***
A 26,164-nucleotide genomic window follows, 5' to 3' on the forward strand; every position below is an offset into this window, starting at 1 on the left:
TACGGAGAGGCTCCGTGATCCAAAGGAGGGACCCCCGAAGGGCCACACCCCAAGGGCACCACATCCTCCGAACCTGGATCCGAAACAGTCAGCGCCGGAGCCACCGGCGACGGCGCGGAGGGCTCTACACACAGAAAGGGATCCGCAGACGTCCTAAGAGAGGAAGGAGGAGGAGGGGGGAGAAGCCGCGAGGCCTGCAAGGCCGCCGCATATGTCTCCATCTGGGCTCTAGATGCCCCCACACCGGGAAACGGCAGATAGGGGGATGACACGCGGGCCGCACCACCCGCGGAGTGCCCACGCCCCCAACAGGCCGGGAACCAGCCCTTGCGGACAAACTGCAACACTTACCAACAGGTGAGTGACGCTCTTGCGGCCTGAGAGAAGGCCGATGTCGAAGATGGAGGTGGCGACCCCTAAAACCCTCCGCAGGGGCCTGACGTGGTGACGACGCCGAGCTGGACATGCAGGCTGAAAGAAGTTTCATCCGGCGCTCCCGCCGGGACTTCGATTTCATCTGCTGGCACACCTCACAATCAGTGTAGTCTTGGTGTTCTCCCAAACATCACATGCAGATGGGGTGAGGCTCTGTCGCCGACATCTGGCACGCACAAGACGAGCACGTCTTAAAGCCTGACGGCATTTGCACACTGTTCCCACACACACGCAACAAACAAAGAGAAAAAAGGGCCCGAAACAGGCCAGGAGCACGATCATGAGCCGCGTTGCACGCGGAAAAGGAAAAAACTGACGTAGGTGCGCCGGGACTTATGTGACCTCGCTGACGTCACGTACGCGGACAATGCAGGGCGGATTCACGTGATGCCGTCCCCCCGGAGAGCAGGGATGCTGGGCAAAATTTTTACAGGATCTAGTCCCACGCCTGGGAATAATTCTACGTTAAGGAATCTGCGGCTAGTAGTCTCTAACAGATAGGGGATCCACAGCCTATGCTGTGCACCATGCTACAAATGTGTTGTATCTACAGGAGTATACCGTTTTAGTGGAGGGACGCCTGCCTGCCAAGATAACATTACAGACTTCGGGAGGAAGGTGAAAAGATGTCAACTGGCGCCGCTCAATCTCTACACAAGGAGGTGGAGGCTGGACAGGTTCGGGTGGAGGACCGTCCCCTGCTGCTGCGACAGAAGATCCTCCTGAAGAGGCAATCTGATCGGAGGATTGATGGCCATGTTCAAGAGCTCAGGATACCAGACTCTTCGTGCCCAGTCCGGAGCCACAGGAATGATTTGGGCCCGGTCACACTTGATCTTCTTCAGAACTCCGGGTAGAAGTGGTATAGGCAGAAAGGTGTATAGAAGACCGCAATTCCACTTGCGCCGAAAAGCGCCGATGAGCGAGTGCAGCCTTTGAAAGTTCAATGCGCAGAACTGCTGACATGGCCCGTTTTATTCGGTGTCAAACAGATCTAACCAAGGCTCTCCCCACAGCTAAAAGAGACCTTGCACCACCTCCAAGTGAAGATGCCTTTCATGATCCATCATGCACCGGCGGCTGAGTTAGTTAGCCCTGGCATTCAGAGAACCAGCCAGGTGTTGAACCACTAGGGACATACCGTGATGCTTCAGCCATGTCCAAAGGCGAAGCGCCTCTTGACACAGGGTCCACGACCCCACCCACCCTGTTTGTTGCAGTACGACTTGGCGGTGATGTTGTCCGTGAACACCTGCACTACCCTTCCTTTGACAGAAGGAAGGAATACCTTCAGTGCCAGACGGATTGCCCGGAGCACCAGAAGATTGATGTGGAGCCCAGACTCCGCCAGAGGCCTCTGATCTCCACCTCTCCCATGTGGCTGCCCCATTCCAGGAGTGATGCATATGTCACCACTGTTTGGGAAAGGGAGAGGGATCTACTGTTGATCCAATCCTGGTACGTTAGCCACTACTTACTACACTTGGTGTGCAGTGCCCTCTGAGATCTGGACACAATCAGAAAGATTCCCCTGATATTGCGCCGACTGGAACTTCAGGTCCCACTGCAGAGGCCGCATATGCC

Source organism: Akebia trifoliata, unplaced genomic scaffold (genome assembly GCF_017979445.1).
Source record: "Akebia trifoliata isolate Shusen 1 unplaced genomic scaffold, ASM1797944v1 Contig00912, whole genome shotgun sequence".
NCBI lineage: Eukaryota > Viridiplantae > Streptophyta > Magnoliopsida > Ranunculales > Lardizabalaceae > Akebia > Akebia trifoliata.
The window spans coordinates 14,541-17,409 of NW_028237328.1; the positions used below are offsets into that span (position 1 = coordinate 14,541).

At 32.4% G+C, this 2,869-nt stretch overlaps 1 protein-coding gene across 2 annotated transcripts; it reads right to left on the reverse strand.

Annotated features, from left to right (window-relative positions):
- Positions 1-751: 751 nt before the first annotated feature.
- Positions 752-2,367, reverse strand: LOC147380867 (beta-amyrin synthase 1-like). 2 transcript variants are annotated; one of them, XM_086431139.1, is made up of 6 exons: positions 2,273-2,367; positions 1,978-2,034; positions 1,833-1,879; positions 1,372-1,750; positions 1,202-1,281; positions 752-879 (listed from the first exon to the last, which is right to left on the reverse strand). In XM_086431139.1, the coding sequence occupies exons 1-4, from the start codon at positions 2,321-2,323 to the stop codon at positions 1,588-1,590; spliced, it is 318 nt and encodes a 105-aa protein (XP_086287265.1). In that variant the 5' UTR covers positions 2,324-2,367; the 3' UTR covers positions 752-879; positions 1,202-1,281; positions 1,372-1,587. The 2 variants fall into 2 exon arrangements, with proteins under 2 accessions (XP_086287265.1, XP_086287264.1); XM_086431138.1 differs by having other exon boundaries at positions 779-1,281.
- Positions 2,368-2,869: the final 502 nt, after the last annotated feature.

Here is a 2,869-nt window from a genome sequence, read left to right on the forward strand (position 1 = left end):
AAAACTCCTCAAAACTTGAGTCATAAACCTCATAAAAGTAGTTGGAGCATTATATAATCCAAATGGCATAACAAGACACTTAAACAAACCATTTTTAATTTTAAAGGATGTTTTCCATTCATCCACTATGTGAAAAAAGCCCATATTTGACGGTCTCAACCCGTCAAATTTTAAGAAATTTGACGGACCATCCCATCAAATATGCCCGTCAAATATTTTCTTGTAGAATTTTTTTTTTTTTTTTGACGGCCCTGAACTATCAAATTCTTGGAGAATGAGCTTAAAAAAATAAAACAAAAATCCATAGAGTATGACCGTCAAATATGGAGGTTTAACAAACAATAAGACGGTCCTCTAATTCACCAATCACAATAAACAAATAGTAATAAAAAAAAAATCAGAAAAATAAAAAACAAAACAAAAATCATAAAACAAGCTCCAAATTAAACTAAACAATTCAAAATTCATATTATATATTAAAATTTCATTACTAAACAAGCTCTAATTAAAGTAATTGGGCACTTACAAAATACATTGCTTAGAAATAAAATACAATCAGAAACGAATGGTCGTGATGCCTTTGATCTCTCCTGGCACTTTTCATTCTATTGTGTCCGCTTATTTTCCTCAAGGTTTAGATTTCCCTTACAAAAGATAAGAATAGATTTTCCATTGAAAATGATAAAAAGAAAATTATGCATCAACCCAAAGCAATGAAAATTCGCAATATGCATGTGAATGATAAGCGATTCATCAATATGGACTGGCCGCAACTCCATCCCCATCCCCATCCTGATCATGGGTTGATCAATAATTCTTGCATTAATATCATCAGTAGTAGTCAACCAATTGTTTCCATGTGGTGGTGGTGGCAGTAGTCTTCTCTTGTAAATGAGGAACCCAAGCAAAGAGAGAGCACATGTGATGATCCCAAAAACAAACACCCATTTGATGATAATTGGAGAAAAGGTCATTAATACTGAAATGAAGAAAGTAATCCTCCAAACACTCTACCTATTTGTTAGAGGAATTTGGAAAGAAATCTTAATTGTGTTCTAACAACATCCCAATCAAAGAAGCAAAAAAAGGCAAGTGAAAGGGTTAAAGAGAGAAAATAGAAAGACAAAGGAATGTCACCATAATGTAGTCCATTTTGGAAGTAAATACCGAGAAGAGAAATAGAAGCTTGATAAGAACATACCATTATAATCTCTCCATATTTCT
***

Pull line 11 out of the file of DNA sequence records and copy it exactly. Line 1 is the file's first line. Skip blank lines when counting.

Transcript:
- Positions 2,368-2,869: the final 502 nt, after the last annotated feature.